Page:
They may know how to tantalize your palette and throw some moves that will really make your eyes bulge but how much do you really know about your favourite bartender? We thought it was about time someone asked them their opinion on cocktails (they’re the experts after all) and to share a tipple you can easily make on a Friday evening. Today’s bartender is Matt Whiley from Dach & Sons…
Cocktails – classic or innovative?
‘With all our cocktail bars [also Purl and the Worship Street Whistling Shop] we’re very sympathetic to the history of the cocktail, but I love to push the boundaries with modern techniques.’
Favourite classic cocktail? Best variation?
‘The sazerac – a New Orleans drink of American rye whiskey with dashes of bitters, some sugar and anisette aroma. My variation is cognac and rye whiskey stirred down with sugar and Peychaud’s bitters and served with an absinthe “air”. We call it the Green Fairy sazerac.’
What do you think the next trend in cocktails will be?
‘I think bartenders will continue to find new and innovative ways of creating drinks with beautiful service ware and garnishes as well as many different techniques from the kitchen.’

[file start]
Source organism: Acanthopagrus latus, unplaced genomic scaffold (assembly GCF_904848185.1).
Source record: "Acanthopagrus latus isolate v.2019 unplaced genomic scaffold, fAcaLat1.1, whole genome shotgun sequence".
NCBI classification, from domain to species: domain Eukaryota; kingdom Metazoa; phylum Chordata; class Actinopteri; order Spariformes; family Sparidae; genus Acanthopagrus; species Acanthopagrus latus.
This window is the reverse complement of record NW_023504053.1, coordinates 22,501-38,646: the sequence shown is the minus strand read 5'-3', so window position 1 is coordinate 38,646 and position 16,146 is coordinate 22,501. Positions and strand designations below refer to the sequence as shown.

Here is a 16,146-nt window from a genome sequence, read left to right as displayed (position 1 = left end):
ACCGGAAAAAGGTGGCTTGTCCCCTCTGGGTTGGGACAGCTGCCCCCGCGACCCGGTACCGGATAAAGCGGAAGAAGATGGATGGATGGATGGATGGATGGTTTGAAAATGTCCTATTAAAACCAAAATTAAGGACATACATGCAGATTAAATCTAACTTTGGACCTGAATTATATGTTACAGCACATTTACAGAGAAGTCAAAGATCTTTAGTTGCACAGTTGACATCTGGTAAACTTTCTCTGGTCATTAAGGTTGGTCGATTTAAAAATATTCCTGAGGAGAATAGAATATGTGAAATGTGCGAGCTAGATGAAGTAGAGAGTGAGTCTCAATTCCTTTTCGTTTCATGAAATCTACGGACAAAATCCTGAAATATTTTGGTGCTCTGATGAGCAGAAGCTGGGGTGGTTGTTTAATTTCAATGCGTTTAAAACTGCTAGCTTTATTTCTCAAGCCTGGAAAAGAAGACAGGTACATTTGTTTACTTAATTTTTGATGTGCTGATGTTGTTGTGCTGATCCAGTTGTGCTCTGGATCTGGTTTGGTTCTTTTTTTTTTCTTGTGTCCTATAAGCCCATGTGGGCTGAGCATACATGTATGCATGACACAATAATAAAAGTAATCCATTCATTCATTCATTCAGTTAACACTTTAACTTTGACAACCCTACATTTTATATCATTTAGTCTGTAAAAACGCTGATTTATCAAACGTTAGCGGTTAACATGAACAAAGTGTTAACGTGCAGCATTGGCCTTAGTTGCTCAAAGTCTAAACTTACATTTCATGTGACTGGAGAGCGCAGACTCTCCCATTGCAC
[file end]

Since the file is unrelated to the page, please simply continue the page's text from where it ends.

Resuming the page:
Leave it to the pros
Matt Whiley’s signature cocktail is the Minus 42 martini (pictured).
Minus 42 martini (a liquid-nitrogen-chilled martini)
60ml vodka or gin
Dash of orange and mandarin bitters
Splash of vermouth
Dispense liquid nitrogen into a Dilvac nitrogen container. Pour vodka or gin into a Boston tin, put the tin in the liquid nitrogen, and stir down. Add bitters to the glass and rinse it with vermouth. Use a thermometer to determine when the vodka or gin drops to around -40C. When it does, dispense liquid into glass and garnish with a lemon twist. NB: when using liquid nitrogen, safety goggles and gloves must be worn.
One to try at home
No liquid nitrogen in your fridge? Here’s Richard Ehrlich’s simpler recipe.
Ratios are everything in a martini. Some bartenders make it with little more than a drop of vermouth, many drinkers find that too dry. Start with this – around 6:1 gin to vermouth; 10:1 is just about the max. I like 8:1. It’s absolutely vital to keep the gin in the freezer. If you can keep the glass in the freezer, even better.
7.5ml dry vermouth
One section lemon peel
Measure out the vermouth. Pour the gin into the (chilled) martini glass or a small wine glass if you don’t have martini glasses. Add the vermouth. Hold the lemon peel over the glass between your index fingers and thumbs with the skin side facing down. Quickly snap it to release a spray of lemon oil on to the drink.
To view the 50 best cocktail bars in London, see timeout.com.